I am fully satisfied that the mother of Jesus wore her dress -- (somewhat like a nun's) -- after the manner of the married women of Gallilee, with the usual pieces of silver arranged over the forehead, quite different from the time when, according to tradition, she had served the Lord in the Temple as a virgin. But the Tramps tell their women to put aside the honourable circle of marriage, and if that lead to happiness in the home I will he surprised to learn it. One case was pointed out to me lately of a "saint" of this kind who had ceased speaking to her husband, so great is her sanctity; and I know another case of where children refuse to kneel at the family altar with their parents in prayer.
PAYMENT OF TEACHERS.
At the outset of these articles I pointed out that the second
method of ascertaining "the Jesus way" was by receiving the testimony of
an admitted authority. Paul had not been one of the Lord's disciples, but
he declared in his first letter to the Romans that it was through Jesus
Christ that he "received grace and apostleship;" and that statement is
accepted as true and conclusive by the whole Christian church.
Now Paul was not an ignoramus, but an educated convert. He may have been "insignificant" in his bodily appearance, but he certainly was powerful in logic, and rose in his rhetoric at times to great heights of eloquence. Eloquence has a great charm for me, and, therefore, I stray from my subject to quote one of his sublime passages, as it lies before me. Although Paul said that "he was no trained orator" (2nd Cor. 11 chap. and 6th verse) yet he gave way at times to glorious bursts such as this (Rom. VII., 35-39 Revised edition): -
Who shall separate us from the love of Christ? shall tribulation, or anguish or persecution, or famine, nakedness, or peril, or sword! Even as it is written,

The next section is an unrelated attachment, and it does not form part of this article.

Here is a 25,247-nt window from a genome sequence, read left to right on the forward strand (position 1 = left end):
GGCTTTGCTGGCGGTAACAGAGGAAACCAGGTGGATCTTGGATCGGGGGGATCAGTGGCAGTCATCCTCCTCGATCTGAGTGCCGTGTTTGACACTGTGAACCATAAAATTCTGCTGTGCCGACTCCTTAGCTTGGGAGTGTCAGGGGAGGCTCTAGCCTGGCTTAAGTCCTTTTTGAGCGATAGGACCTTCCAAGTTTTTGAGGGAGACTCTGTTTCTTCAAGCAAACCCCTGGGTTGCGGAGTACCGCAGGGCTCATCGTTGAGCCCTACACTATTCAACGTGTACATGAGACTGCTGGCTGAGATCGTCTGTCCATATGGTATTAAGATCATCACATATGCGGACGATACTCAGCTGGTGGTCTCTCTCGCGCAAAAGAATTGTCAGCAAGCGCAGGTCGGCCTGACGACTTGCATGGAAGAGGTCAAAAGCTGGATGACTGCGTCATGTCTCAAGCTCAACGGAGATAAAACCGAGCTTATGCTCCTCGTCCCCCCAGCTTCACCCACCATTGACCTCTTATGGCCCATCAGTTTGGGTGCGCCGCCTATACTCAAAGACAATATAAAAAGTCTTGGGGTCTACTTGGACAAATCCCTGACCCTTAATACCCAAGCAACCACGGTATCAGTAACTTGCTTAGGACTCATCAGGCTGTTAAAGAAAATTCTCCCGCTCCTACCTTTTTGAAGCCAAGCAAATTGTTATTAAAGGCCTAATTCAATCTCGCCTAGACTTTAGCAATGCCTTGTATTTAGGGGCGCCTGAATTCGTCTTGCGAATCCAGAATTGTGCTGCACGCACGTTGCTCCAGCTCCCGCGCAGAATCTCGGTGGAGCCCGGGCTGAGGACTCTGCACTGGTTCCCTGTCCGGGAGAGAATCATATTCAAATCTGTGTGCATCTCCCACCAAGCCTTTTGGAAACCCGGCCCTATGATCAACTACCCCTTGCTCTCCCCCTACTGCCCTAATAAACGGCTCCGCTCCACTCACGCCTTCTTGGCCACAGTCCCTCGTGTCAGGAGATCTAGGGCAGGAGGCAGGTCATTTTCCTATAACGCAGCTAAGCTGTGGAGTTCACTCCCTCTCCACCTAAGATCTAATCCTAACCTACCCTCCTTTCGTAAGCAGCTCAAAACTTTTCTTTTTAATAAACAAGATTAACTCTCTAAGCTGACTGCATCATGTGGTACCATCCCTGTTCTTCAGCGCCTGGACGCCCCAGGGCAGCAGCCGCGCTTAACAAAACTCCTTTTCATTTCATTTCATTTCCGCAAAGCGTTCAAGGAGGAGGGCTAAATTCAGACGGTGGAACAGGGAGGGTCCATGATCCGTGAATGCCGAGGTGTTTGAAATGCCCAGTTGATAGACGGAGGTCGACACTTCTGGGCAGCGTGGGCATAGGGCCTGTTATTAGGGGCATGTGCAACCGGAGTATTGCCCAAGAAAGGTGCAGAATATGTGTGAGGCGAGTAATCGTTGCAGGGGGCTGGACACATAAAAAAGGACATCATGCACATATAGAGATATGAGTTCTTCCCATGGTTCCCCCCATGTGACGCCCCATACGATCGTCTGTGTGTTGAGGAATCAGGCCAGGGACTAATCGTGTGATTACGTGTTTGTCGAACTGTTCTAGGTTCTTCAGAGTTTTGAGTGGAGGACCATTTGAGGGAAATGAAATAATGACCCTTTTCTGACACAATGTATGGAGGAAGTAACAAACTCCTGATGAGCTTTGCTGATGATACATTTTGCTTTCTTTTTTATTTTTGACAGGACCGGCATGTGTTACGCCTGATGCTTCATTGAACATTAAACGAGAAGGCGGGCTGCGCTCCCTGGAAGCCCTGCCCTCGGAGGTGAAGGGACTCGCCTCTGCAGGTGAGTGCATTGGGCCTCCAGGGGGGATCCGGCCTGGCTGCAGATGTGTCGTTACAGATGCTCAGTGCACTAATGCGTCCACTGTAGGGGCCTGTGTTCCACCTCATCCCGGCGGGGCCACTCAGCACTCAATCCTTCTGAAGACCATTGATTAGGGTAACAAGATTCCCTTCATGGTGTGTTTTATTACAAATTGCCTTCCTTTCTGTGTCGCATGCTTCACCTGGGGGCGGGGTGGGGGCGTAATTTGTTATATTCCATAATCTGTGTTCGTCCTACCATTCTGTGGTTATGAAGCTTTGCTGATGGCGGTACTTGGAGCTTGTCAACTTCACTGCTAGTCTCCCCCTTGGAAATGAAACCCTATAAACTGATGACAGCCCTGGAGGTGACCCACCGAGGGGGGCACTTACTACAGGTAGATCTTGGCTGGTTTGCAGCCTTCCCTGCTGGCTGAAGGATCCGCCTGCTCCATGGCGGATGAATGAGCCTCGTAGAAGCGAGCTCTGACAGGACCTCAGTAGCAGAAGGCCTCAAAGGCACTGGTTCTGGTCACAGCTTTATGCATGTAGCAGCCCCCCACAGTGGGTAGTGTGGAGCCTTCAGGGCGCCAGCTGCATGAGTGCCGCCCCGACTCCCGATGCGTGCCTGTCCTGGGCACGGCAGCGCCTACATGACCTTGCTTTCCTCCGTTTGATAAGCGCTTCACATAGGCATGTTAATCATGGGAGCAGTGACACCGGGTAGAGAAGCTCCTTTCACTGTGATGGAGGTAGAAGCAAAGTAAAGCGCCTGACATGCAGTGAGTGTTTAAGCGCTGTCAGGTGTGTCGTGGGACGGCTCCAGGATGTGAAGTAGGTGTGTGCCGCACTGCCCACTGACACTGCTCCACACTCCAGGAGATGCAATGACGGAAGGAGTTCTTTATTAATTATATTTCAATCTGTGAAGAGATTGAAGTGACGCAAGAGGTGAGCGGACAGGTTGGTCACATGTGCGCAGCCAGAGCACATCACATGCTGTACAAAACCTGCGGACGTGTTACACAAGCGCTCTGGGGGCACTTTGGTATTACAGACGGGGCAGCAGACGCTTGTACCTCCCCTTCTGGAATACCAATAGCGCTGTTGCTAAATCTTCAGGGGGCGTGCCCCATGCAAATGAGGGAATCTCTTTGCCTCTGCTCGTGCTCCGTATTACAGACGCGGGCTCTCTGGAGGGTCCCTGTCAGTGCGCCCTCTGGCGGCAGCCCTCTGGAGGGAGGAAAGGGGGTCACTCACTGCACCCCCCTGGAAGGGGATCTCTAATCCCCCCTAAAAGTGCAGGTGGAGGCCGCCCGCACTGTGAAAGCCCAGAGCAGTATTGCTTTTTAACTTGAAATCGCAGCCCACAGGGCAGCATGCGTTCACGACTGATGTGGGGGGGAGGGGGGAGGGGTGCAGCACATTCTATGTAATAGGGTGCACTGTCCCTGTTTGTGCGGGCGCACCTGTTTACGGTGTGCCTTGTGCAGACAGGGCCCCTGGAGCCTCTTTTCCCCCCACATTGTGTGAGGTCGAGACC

For thy sake we are killed all the day long:
We were accounted as sheep for the slaughter.
Nay, in all these things we are more than conquerors through him that loved us. For I am persuaded that neither death nor life, nor angels nor principalities, nor things present nor things to come, nor powers, nor height nor depth nor any other creature, shall be able to separate us from the love of God, which is in Christ Jesus our Lord.
That was a peroration worthy of a great orator!
That Paul knew "The Jesus way," not only from what some disciples of the Lord may have told him, but from direct inspiration, will be at once admitted. Let us then test the Tramp Preachers by Paul.
The Tramp Preachers denounce teachers or clergy, among other causes, because they are paid, Why not? In the 9th chapter of his first letter to the church at Corinth Paul asks what soldier serves in the army at his own cost? and (11th verse)
If we sowed unto you spiritual things, is it a great matter if we shall reap your carnal things?
Then he points out that while some of the pastors have exercised
that "right," that he had refrained from exercising it, for which he subsequently
blamed himself; and he emphasized the point that "they which minister about
sacred things eat of the things of the temple, and they which wait upon
the altar have their portion with the altar."
Could anything be plainer? The priests of the Temple got their tenth, and I am certain that our Lord, who observed the law of Moses scrupulously, did not go empty-handed to the Temple. And Paul quotes the Lord Himself (14th verse) in saying that -- (Twentieth Century version)
Even so did the Lord ordain that they which proclaim the gospel should live by the gospel.
Although Paul did not himself receive a salary or accept many
offerings, for he worked for his own support, and did it of his own will,
in the 18th verse he again affirmed his full right to "charge" or support.